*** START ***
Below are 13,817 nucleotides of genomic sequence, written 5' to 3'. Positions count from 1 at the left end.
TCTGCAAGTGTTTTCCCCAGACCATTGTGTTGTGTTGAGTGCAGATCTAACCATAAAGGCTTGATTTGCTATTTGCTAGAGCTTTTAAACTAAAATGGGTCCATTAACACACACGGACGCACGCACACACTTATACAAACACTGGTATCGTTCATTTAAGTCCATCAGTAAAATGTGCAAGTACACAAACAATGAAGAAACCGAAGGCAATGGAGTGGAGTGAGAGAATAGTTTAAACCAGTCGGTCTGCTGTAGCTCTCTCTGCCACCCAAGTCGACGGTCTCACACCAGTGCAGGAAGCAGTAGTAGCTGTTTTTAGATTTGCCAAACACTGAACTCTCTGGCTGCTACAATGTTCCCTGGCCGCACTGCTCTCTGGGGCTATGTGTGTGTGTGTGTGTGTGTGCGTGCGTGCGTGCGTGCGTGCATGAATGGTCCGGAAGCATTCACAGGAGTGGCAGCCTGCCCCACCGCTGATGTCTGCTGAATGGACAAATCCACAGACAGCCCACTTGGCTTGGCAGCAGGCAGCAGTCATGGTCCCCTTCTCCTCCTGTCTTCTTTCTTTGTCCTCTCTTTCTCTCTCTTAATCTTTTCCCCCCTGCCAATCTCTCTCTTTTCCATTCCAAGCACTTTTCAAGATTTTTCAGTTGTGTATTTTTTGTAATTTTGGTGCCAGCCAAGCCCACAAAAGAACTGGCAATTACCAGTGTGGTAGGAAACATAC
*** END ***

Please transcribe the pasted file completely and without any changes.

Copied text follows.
Below are 13,817 nucleotides of genomic sequence, written 5' to 3'. Positions count from 1 at the left end.
TCTGCAAGTGTTTTCCCCAGACCATTGTGTTGTGTTGAGTGCAGATCTAACCATAAAGGCTTGATTTGCTATTTGCTAGAGCTTTTAAACTAAAATGGGTCCATTAACACACACGGACGCACGCACACACTTATACAAACACTGGTATCGTTCATTTAAGTCCATCAGTAAAATGTGCAAGTACACAAACAATGAAGAAACCGAAGGCAATGGAGTGGAGTGAGAGAATAGTTTAAACCAGTCGGTCTGCTGTAGCTCTCTCTGCCACCCAAGTCGACGGTCTCACACCAGTGCAGGAAGCAGTAGTAGCTGTTTTTAGATTTGCCAAACACTGAACTCTCTGGCTGCTACAATGTTCCCTGGCCGCACTGCTCTCTGGGGCTATGTGTGTGTGTGTGTGTGTGTGCGTGCGTGCGTGCGTGCGTGCATGAATGGTCCGGAAGCATTCACAGGAGTGGCAGCCTGCCCCACCGCTGATGTCTGCTGAATGGACAAATCCACAGACAGCCCACTTGGCTTGGCAGCAGGCAGCAGTCATGGTCCCCTTCTCCTCCTGTCTTCTTTCTTTGTCCTCTCTTTCTCTCTCTTAATCTTTTCCCCCCTGCCAATCTCTCTCTTTTCCATTCCAAGCACTTTTCAAGATTTTTCAGTTGTGTATTTTTTGTAATTTTGGTGCCAGCCAAGCCCACAAAAGAACTGGCAATTACCAGTGTGGTAGGAAACATAC